Do You Use Any of These 'Freeways Without Futures?'

Urban transportation is a slippery fish. No two cities are the same, and most need to harmonize foot, rail, bike, bus, and automobile transportation to ensure everyone can get where they’re going in a timely manner. Unfortunately, as the constantly changing recipe varies significantly between towns, some projects can hamper a city’s wellbeing.

Take New York as an example. The city’s subway system is well on its way to becoming an unmitigated disaster as more and more disgruntled residents lean on ride-hailing services as an alternative. This has increased on-road congestion, without making the Metropolitan Transportation Authority’s underground option cheaper, less crowded, or more reliable. The city has since decided to enact congestion charges for Lower Manhattan.

Other towns face similar issues, with the presiding logic frequently being little more than “let’s just cram a highway through there.” Unlike in past decades, cities are increasingly hesitant to enact such plans. An ill-placed freeway can spell disaster for local communities, just as a well-placed one can help bedroom communities thrive. Congress for the New Urbanism (CNU) recently released a list of 10 highways it would like to see demolished in order to create more walkable, connected neighborhoods under the banner of promoting “great urbanism.”

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Automated Driving Systems Aren't Ready to Save Pedestrians: Safety Group

Pedestrian fatalities in the United States climbed sharply over the past decade. Between 2008 and 2017, which constitutes the most recent data available, on-foot fatalities increased 35.4 percent — despite walking not growing in popularity. All told, the United States lost 49,340 people within the timeframe; about 13 people per day.

While still lower than vehicular deaths, the influx of pedestrian fatalities is cause for alarm for many. Forty countries, backed by the United Nations Economic Commission for Europe, recently agreed to a resolution requiring passenger cars and light commercial vehicles to come equipped with automated braking systems starting as early as 2020. The primary goal? Improving pedestrian safety.

Not everyone is in agreement as to the solution’s effectiveness, however. Earlier this month, the National Complete Streets Coalition released Dangerous by Design 2019 to highlight the country’s plight — and suggested that the old ways might still be the best.

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Auto Coalition Joins Forces With NATCO to Rethink City Streets, Share Driving Data

The National Association of City Transportation Officials (NATCO) has joined Ford, Uber and Lyft to work with the data platform SharedStreets to glean a better understanding of America’s infrastructure. Their collective goal is to “make it easier for the private sector to work with cities around the world and leverage data to improve urban mobility.”

That means different things to different companies. For Uber and Lyft, aggregate data on passenger pickups and drop-offs could be useful in deciding where to deploy their vehicles. The information could also prove helpful in telling city planners how to best manage traffic patterns. Uber also said it would track speeders and what on types of roads people are more apt to drive dangerously.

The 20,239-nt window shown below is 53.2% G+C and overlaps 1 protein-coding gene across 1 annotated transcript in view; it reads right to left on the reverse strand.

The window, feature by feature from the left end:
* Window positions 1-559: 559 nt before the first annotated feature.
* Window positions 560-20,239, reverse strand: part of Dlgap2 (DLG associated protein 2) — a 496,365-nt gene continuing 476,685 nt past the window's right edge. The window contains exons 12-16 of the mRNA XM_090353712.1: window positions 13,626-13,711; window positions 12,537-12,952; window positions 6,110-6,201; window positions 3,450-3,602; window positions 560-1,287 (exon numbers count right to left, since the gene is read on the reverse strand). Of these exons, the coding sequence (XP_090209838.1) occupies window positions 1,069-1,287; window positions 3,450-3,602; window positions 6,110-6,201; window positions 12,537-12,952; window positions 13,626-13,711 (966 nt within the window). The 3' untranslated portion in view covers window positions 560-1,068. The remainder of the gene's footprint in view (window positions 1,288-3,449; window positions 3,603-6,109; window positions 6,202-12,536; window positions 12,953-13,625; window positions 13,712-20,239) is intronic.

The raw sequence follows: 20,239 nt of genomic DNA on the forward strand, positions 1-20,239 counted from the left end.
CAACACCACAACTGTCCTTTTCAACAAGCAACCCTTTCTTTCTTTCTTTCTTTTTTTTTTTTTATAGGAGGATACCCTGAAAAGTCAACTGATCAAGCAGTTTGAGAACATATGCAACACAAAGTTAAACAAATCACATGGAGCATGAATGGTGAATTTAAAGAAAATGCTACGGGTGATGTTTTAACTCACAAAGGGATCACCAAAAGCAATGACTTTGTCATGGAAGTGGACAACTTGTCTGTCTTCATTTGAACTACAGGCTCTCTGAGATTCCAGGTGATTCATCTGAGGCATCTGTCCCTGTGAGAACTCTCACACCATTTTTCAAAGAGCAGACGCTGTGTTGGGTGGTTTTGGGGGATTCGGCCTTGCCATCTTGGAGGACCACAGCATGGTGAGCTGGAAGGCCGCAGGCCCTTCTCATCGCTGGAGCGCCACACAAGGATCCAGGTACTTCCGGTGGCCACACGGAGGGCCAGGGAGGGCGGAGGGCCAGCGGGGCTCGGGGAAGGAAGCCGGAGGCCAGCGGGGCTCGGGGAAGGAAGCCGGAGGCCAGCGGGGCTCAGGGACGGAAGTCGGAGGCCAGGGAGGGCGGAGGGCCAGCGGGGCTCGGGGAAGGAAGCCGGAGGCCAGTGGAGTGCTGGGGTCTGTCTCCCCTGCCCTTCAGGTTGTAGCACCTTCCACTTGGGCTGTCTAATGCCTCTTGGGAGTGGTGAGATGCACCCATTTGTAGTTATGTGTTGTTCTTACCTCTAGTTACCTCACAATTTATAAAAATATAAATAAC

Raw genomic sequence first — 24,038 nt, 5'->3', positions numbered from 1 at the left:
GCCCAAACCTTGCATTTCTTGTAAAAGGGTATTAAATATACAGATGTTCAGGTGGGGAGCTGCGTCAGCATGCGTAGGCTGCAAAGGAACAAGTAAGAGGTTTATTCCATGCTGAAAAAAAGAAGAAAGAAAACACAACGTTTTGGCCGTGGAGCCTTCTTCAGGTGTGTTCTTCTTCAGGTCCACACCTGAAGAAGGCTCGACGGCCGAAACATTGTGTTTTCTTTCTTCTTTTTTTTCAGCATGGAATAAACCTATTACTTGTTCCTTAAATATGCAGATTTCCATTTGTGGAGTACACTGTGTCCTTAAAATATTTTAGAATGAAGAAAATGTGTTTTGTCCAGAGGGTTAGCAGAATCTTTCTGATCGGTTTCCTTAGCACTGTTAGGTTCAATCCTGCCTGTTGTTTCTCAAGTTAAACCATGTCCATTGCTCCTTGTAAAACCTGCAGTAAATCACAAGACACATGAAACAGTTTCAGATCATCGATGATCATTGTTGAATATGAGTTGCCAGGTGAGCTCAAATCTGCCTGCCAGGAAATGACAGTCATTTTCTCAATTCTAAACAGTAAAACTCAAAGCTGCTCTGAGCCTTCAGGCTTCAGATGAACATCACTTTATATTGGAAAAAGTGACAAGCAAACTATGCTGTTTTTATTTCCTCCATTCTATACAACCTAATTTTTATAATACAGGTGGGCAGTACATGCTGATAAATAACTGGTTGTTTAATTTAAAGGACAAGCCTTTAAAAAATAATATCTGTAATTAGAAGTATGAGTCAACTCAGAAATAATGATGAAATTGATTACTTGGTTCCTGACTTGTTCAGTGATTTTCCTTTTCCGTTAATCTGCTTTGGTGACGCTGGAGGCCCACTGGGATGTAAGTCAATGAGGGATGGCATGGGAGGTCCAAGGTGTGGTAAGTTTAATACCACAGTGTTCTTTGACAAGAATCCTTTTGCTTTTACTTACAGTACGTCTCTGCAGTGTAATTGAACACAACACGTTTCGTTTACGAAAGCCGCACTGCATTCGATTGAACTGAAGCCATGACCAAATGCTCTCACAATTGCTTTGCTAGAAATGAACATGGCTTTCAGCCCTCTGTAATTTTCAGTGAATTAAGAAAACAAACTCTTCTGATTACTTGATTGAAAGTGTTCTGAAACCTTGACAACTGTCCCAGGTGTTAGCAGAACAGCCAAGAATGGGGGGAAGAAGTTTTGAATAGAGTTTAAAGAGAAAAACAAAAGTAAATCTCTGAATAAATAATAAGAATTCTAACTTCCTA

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  • DenverMike When was it ever a mystery? The Fairmont maybe, but only the 4-door "Futura" trim, that was distinctively upscale. The Citation and Volare didn't have competing trims, nor was there a base stripper Maxima at the time, if ever, crank windows, vinyl seats, 2-doors, etc. So it wasn't a "massacre", not even in spirit, just different market segments. It could be that the Maxima was intended to compete with those, but everything coming from Japan at the time had to take it up a notch, if not two.Thanks to the Japanese "voluntary" trade restriction, everything had extra options, if not hard loaded. The restriction limited how many vehicles were shipped, not what they retailed at. So Japanese automakers naturally raised the "price" (or stakes) without raising MSRP. What the dealers charged (gouged) was a different story.Realistically, the Maxima was going up against entry luxury sedans (except Cimarron lol), especially Euro/German, same as the Cressida. It definitely worked in Japanese automaker's favor, not to mention inspiring Lexus, Acura and Infiniti.
  • Ronnie Schreiber Hydrocarbon based fuels have become unreliable? More expensive at the moment but I haven't seen any lines gathering around gas stations lately, have you? I'm old enough to remember actual gasoline shortages in 1973 and 1979 (of course, since then there have been many recoverable oil deposits discovered around the world plus the introduction of fracking). Consumers Power is still supplying me with natural gas. I recently went camping and had no problem buying propane.Texas had grid problems last winter because they replaced fossil fueled power plants with wind and solar, which didn't work in the cold weather. That's the definition of unreliable.I'm an "all of the above" guy when it comes to energy: fossil fuels, hydro, wind (where it makes sense), nuclear (including funding for fusion research), and possibly solar.Environmental activists, it seems to me, have no interest in energy diversity. Based on what's happened in Sri Lanka and the push against agriculture in Europe and Canada, I think it's safe to say that some folks want most of us to live like medieval peasants to save the planet for their own private jets.
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  • MaintenanceCosts There's no mystery anymore about how the Japanese took over the prestige spot in the US mass market (especially on the west coast) when you realize that this thing was up against the likes of the Fairmont, Citation, and Volaré. A massacre.